US 2841626 A
Description (OCR text may contain errors)
2,841,626 ISOMERIZ ATI ON OF PARAFFIN HYDROCARBONS George .Holzman, WalnutCreek, .Calif., and George M.
Good, Port Chester,.N.' Y., .assignors to Shell Development Company, New York, N. Y., a corporation of Delaware :-No;Drawing. Application March11,.1957 Serial.No.,644,965
4 Claims. (Cl. 260-68355) 'but different structure with a minimum conversion to hydrocarbon products otherthanparaflin hydrocarbons of 'thesame carbon number. A particular-object of the inventionis to provide an improved process for theproduction of branched chain hexane hydrocarbons from hydrocarbon fractions consisting essentially of normal hexane or mixtures of normal hexane withsome methyl pentanes and/or normal pentane.
Butane, pentane and hexane may be isomerzied tosome extent by treating them with hydrogen at elevated temperatures with catalysts containing a noble metal of group VIII in combination with an'acidic support, such in particular asplatinum supported upon a halogen-containing aluminous carrier. Catalysts of this type are described in U. S. Patents Nos. 2,478,916, 2,479,109, 2,479,- 110 and 2,550,531. r
The main activityof these catalysts is imparted by a small amount (for instance 0.15 to about 0.6%) of a noble metal of group VIII such, forinstance, as platinum and/ or palladium or rhodium. The important activities 'ilnited States Patent of these rnetals are =enhanced by combining them with a cracking catalyst, orwith .a "carriencontaining a pro moter which imparts acidity. As described .in .U. .5. Patent 2,478,916, platinum or palladium'is combined with one of the clay type cracking catalysts such, for instance, as Super Filtrol (acid treated montmorillonite clay), silica-alumina, silica-zirconia, alumina-boria, etc. In catalysts described in U. S. Patents Nos. 2,479,109 and 2,479,- 110 platinum is applied on an alumina carrier promoted by the incorporation of added halogen e. g. fluorine and chlorine.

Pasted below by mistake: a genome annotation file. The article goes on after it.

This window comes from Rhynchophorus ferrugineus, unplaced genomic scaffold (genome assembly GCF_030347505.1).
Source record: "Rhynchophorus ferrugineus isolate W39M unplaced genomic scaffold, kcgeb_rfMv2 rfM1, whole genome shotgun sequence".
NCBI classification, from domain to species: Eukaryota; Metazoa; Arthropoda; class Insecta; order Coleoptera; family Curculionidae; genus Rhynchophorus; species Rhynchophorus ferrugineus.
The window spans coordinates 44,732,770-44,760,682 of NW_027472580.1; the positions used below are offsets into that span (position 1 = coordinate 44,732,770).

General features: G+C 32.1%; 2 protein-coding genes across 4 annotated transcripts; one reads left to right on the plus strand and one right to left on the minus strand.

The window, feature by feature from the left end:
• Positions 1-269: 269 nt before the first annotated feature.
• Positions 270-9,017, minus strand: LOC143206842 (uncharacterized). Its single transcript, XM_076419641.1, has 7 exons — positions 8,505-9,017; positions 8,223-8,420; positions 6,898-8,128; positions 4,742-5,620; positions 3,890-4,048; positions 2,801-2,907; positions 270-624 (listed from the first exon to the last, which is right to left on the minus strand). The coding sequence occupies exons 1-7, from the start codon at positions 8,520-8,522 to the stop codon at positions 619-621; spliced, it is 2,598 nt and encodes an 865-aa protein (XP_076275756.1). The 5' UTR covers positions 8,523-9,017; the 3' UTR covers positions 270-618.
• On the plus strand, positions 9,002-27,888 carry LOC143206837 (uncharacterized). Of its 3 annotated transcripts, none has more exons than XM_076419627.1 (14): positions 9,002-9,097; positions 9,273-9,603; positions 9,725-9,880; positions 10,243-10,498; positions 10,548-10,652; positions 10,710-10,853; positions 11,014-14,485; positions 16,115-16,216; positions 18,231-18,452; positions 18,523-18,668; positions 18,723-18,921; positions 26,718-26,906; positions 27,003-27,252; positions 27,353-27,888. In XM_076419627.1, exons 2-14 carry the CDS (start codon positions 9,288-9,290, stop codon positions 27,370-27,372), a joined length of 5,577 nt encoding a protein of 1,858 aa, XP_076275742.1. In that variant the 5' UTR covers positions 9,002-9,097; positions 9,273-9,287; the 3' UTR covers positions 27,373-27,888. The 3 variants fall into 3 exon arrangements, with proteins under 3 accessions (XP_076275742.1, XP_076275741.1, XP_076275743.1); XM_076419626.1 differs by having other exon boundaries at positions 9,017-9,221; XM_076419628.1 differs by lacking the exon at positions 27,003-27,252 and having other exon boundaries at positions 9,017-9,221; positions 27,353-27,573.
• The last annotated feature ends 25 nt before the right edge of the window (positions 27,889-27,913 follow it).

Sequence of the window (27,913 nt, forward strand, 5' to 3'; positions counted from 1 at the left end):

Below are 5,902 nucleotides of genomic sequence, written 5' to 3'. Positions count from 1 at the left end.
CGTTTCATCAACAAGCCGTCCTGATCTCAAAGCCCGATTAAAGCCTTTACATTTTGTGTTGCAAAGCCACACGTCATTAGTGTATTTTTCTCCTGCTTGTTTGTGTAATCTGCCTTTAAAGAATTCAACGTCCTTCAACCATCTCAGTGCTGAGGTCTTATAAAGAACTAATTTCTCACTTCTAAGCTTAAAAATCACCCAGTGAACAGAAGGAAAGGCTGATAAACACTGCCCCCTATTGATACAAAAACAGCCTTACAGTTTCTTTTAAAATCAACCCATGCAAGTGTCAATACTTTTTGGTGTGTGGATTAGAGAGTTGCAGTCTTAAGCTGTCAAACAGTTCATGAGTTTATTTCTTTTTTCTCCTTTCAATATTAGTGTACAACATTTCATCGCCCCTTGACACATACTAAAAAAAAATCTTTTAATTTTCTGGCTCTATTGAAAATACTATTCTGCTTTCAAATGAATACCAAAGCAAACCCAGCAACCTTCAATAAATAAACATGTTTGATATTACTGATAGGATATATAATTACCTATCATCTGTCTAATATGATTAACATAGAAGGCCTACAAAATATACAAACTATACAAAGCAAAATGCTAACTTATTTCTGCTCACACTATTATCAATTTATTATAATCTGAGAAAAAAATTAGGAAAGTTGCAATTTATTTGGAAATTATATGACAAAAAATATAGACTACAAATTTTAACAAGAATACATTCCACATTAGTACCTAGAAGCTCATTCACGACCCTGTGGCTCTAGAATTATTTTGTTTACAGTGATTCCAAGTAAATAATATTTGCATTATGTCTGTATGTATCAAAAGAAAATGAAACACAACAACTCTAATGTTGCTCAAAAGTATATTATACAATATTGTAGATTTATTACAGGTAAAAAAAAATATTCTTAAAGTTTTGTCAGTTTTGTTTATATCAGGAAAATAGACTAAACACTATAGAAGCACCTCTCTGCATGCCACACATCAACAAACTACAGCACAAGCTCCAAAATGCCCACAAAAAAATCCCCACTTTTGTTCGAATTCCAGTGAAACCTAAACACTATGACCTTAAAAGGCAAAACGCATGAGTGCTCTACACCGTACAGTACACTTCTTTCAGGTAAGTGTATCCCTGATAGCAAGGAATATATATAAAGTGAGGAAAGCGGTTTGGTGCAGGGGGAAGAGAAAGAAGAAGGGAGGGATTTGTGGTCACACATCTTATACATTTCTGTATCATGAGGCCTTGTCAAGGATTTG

These catalysts are intended and used for the catalytic reforming of gasolines. They are predominantly dehydrogenation catalysts which increase the octane number of gasolines by dehydrogenating naphthenic hydrocarbons therein and dehydrocyclizing parafiins to aromatics. However, various other reactions including controlled cracking and isomerizations also take place.
If used for the isomerization of lower boiling paraffin hydrocarbons such as butane, normal pentane and normal hexane they suffer the disadvantages that they catalyze the isomerization at practical rates only at quite high temperatures where the thermodynamic equilibrium is not favorable and that as a result of these conditions and the diversified activities of the catalysts such isomerization as is effected is not clean cut but complicated by substantial amounts of side reactions. Recovery of isothe conventional contacting methods.
"however, 'thatthis is 'not the case.
2,841,626 Patented July 1, 1958 merized products which normally boil quite close together It is found that the isomerization of these lowermolecular weightparafiin hydrocarbons below heptanemaybe efiected in a much more clean cutmanner with the. above described catalysts (with the exception noted below) by contacting them'in the vapor phase at temperaturesbetween about 480 and 890 in the presence of from '2 to about m. water vapor and hydrogen. The amount of hydrogen gas'use'd is generally about 1 mol permol of parafiin feed or more, e. g. up to 10 mols. The hydrogen gas which need not be pure is preferably recycled. The pressure may'vary from atmospheric up to about 100 atm.